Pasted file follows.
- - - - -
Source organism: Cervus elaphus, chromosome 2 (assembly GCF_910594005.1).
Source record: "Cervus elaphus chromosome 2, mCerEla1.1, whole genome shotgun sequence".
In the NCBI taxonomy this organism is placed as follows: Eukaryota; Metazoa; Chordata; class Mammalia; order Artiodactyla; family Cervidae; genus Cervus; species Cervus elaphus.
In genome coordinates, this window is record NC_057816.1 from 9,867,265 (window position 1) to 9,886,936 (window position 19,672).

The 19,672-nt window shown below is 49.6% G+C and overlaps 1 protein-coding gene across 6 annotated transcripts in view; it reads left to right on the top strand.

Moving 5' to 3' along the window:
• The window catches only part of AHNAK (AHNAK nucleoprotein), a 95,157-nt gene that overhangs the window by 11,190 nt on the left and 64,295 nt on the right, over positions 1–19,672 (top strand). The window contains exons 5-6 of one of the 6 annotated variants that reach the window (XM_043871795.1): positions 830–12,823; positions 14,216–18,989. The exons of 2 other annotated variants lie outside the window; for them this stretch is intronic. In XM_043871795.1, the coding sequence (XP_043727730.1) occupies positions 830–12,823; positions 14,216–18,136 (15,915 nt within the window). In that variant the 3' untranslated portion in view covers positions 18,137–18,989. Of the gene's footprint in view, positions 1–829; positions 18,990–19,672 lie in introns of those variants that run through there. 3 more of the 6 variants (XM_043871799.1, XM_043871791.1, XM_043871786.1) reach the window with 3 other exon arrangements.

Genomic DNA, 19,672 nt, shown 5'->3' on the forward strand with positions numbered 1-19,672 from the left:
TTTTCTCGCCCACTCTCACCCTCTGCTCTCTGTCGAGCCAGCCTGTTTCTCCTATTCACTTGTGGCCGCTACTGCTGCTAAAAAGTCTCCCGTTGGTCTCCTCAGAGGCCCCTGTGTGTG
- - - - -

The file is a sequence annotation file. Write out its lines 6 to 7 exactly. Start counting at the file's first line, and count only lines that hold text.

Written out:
Moving 5' to 3' along the window:
• The window catches only part of AHNAK (AHNAK nucleoprotein), a 95,157-nt gene that overhangs the window by 11,190 nt on the left and 64,295 nt on the right, over positions 1–19,672 (top strand). The window contains exons 5-6 of one of the 6 annotated variants that reach the window (XM_043871795.1): positions 830–12,823; positions 14,216–18,989. The exons of 2 other annotated variants lie outside the window; for them this stretch is intronic. In XM_043871795.1, the coding sequence (XP_043727730.1) occupies positions 830–12,823; positions 14,216–18,136 (15,915 nt within the window). In that variant the 3' untranslated portion in view covers positions 18,137–18,989. Of the gene's footprint in view, positions 1–829; positions 18,990–19,672 lie in introns of those variants that run through there. 3 more of the 6 variants (XM_043871799.1, XM_043871791.1, XM_043871786.1) reach the window with 3 other exon arrangements.